Armed Forces Compensation Scheme – correct approach to definition of “downgraded” in article 2(1) of the Armed Forces and Reserve Forces (Compensation Scheme) Order 2011
Tribunal procedure and practice – evidence – need to consider everything
Following her enlistment in the Army in 2004 the appellant was found to have bilateral pes cavus in both feet and dysplasia in her right hip. In 2008 she claimed compensation under the Armed Forces Compensation Scheme (AFCS) which was rejected on the basis that both conditions were due to developmental abnormalities not service. The appellant was found to be fit only for limited duties on a number of occasions and in September 2009 a Medical Board examined the appellant and graded her P3 on a PULHHEEMS assessment by reason of bilateral foot pain and right hip impingement and her Medical Employment Standard (MES) was downgraded to L3, which meant that she was fit for limited duties but retained rank and pay. (PULHHEEMS is a functional assessment to determine an individual’s fitness for service within the Army and their subsequent grading for duty.) The appellant’s downgrading continued for the reminder of her service, except for a period in 2010 of less than two months when she was temporally upgraded. In 2010 the appellant’s claim for compensation for the pain in her feet was rejected by a First tier Tribunal (F-tT), holding that her first claim concerned the same matter and any appeal was out of time. In 2013 the appellant left the service and in April 2014 she claimed compensation a third time for the pain in her hip. That claim was rejected by the Secretary of State who concluded that the appellant did not qualify for compensation under article 9 of the AFCS. The F-tT upheld that decision, holding that the worsening of the hip injury in 2012 had not been the cause of the downgrading as required under article 9(3)(d) and had not been the cause of being downgraded on all occasions. The appellant applied for permission to appeal on the grounds that she had a permanent P3 PULHHEEMS grading from 8 September 2009 until her service ended on 17 December 2013.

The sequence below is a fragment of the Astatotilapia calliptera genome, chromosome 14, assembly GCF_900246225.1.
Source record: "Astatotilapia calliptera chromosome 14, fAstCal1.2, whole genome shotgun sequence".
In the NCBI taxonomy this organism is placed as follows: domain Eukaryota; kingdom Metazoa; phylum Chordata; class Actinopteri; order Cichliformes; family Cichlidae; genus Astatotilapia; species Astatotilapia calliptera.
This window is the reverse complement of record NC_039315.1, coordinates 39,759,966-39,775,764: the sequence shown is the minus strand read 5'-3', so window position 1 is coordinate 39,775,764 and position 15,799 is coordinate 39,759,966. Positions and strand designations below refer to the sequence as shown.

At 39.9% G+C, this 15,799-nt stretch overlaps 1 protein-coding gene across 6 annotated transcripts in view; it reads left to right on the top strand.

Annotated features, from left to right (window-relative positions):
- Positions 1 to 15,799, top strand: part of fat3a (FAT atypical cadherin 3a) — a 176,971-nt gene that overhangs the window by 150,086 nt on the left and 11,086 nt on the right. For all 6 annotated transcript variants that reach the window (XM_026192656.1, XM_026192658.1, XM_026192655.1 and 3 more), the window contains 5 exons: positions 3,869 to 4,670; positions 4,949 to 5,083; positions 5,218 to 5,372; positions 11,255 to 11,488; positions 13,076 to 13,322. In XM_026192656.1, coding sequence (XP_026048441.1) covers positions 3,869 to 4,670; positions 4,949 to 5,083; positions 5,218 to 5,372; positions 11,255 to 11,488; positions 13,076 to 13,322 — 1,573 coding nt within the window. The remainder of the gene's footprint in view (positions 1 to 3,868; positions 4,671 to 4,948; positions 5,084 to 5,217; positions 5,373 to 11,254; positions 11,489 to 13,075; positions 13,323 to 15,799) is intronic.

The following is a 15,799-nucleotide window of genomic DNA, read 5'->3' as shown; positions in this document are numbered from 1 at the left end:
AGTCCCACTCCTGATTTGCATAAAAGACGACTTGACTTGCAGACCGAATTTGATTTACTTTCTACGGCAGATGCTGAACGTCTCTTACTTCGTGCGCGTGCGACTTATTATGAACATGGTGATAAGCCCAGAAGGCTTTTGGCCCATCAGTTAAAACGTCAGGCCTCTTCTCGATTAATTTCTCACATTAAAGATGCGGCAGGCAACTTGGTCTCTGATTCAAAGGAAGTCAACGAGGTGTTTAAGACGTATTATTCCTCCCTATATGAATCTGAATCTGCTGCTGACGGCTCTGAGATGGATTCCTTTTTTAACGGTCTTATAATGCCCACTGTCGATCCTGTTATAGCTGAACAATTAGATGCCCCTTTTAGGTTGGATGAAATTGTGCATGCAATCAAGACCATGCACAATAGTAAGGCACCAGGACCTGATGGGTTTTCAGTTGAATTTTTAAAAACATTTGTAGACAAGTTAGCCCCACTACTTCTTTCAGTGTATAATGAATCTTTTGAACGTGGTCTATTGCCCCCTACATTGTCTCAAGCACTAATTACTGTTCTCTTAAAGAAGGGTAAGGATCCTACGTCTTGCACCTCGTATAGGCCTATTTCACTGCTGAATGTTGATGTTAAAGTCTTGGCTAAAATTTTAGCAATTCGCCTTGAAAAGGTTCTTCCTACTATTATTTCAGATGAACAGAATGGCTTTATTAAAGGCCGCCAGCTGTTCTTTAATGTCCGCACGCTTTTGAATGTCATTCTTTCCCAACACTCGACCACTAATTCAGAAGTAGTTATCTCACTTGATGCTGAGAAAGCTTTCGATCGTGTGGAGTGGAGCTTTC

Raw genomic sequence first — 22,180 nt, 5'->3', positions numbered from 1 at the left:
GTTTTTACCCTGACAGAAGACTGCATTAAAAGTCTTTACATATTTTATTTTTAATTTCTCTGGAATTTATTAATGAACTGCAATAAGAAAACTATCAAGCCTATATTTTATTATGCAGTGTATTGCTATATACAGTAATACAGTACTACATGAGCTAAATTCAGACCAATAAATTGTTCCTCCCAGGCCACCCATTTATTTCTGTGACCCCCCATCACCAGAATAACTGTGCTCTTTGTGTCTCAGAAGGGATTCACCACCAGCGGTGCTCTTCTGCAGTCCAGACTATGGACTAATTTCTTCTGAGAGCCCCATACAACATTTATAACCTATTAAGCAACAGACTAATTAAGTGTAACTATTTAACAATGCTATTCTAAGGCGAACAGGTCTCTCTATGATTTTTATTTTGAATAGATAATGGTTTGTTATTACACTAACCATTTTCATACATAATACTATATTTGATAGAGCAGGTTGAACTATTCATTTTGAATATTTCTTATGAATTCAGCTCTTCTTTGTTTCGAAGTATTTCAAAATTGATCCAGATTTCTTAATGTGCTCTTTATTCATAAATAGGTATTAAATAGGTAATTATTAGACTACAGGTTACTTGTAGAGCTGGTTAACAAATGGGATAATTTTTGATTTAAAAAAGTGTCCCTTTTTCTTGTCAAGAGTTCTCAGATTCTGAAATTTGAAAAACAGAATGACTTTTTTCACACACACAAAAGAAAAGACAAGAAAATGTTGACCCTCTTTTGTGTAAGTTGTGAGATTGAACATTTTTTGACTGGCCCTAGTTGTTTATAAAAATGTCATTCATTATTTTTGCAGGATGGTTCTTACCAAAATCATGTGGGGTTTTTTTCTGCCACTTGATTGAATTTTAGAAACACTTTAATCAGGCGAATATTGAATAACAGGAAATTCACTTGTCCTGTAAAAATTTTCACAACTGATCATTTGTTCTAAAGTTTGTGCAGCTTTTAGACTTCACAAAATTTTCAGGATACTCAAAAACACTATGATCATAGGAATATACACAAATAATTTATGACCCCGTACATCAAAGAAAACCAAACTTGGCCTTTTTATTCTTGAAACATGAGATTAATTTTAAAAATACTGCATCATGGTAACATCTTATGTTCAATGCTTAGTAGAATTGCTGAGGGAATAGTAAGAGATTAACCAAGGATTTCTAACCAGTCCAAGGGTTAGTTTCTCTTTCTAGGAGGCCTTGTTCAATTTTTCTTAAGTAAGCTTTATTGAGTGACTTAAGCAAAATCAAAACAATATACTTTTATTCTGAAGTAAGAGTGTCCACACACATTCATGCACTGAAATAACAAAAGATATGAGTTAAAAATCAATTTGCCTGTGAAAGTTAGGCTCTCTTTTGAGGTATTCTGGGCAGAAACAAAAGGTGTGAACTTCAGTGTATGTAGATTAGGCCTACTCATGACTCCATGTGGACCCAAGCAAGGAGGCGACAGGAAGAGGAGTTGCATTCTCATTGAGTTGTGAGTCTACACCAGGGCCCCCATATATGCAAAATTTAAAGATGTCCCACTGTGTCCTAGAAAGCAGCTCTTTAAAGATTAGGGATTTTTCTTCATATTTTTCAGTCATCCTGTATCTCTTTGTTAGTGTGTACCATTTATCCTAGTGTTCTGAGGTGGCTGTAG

Held, allowing the appeal, that:
the definition of “downgraded” focuses not simply on whether a person has been downgraded but more specifically on the result of the downgrading, namely whether a person did, as a matter of fact, undertake a reduced range of duties. Additionally downgrading could not be determined by reference to the duties which a person might be called upon to undertake but which are not part of the ordinary duties of their role (paragraphs 43, and 48 to 49);
the F-tT’s approach was in error of law because it failed to consider the medical evidence in detail, specifically (a) the restrictions on the appellant’s duties put in place following a PULHHEEMS assessment and (b) the restrictions set out in her MES. The tribunal determining the appeal had none of the detailed records about the various Medical Boards which considered the appellant’s fitness available to it and erred by failing to adjourn to obtain them, as all of this material should have been scrutinised alongside the appellant’s own evidence about what she thought her duties were (paragraphs 50 to 54);
the UT provided guidance as to how a tribunal should approach the question of whether the appellant was continually downgraded within article 9(3)(c): JN v Secretary of State for Defence (AFCS)  UKUT 479 (AAC) followed (paragraphs 58 to 59).
The judge set aside the decision of the F-tT and remitted the appeal to a differently constituted tribunal to be re-decided in accordance with her directions.